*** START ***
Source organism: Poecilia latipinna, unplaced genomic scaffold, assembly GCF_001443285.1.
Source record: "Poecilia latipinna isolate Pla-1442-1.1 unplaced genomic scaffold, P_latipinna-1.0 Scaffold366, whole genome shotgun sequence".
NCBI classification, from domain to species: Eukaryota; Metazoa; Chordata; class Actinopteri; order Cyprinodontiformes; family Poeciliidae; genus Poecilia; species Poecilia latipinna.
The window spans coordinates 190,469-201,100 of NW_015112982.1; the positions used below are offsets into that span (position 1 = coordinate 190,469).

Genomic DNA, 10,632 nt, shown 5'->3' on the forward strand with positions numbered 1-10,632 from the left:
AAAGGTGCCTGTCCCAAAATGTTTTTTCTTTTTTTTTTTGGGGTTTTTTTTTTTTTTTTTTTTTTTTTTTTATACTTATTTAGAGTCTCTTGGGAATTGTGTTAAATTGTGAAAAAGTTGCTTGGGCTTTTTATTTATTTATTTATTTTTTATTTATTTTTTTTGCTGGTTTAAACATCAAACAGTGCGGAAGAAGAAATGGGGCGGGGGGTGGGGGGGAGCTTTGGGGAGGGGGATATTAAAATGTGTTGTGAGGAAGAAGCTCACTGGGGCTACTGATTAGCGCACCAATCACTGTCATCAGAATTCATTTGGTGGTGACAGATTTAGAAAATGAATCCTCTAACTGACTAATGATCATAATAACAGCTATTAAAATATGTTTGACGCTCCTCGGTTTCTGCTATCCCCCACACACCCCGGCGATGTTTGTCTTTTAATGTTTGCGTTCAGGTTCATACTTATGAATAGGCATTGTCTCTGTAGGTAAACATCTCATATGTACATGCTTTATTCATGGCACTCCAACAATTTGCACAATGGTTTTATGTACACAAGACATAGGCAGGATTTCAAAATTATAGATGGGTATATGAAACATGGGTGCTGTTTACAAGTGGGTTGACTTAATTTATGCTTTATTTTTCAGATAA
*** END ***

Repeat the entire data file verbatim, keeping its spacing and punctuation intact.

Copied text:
Source organism: Poecilia latipinna, unplaced genomic scaffold, assembly GCF_001443285.1.
Source record: "Poecilia latipinna isolate Pla-1442-1.1 unplaced genomic scaffold, P_latipinna-1.0 Scaffold366, whole genome shotgun sequence".
NCBI classification, from domain to species: Eukaryota; Metazoa; Chordata; class Actinopteri; order Cyprinodontiformes; family Poeciliidae; genus Poecilia; species Poecilia latipinna.
The window spans coordinates 190,469-201,100 of NW_015112982.1; the positions used below are offsets into that span (position 1 = coordinate 190,469).

Genomic DNA, 10,632 nt, shown 5'->3' on the forward strand with positions numbered 1-10,632 from the left:
AAAGGTGCCTGTCCCAAAATGTTTTTTCTTTTTTTTTTTGGGGTTTTTTTTTTTTTTTTTTTTTTTTTTTTATACTTATTTAGAGTCTCTTGGGAATTGTGTTAAATTGTGAAAAAGTTGCTTGGGCTTTTTATTTATTTATTTATTTTTTATTTATTTTTTTTGCTGGTTTAAACATCAAACAGTGCGGAAGAAGAAATGGGGCGGGGGGTGGGGGGGAGCTTTGGGGAGGGGGATATTAAAATGTGTTGTGAGGAAGAAGCTCACTGGGGCTACTGATTAGCGCACCAATCACTGTCATCAGAATTCATTTGGTGGTGACAGATTTAGAAAATGAATCCTCTAACTGACTAATGATCATAATAACAGCTATTAAAATATGTTTGACGCTCCTCGGTTTCTGCTATCCCCCACACACCCCGGCGATGTTTGTCTTTTAATGTTTGCGTTCAGGTTCATACTTATGAATAGGCATTGTCTCTGTAGGTAAACATCTCATATGTACATGCTTTATTCATGGCACTCCAACAATTTGCACAATGGTTTTATGTACACAAGACATAGGCAGGATTTCAAAATTATAGATGGGTATATGAAACATGGGTGCTGTTTACAAGTGGGTTGACTTAATTTATGCTTTATTTTTCAGATAA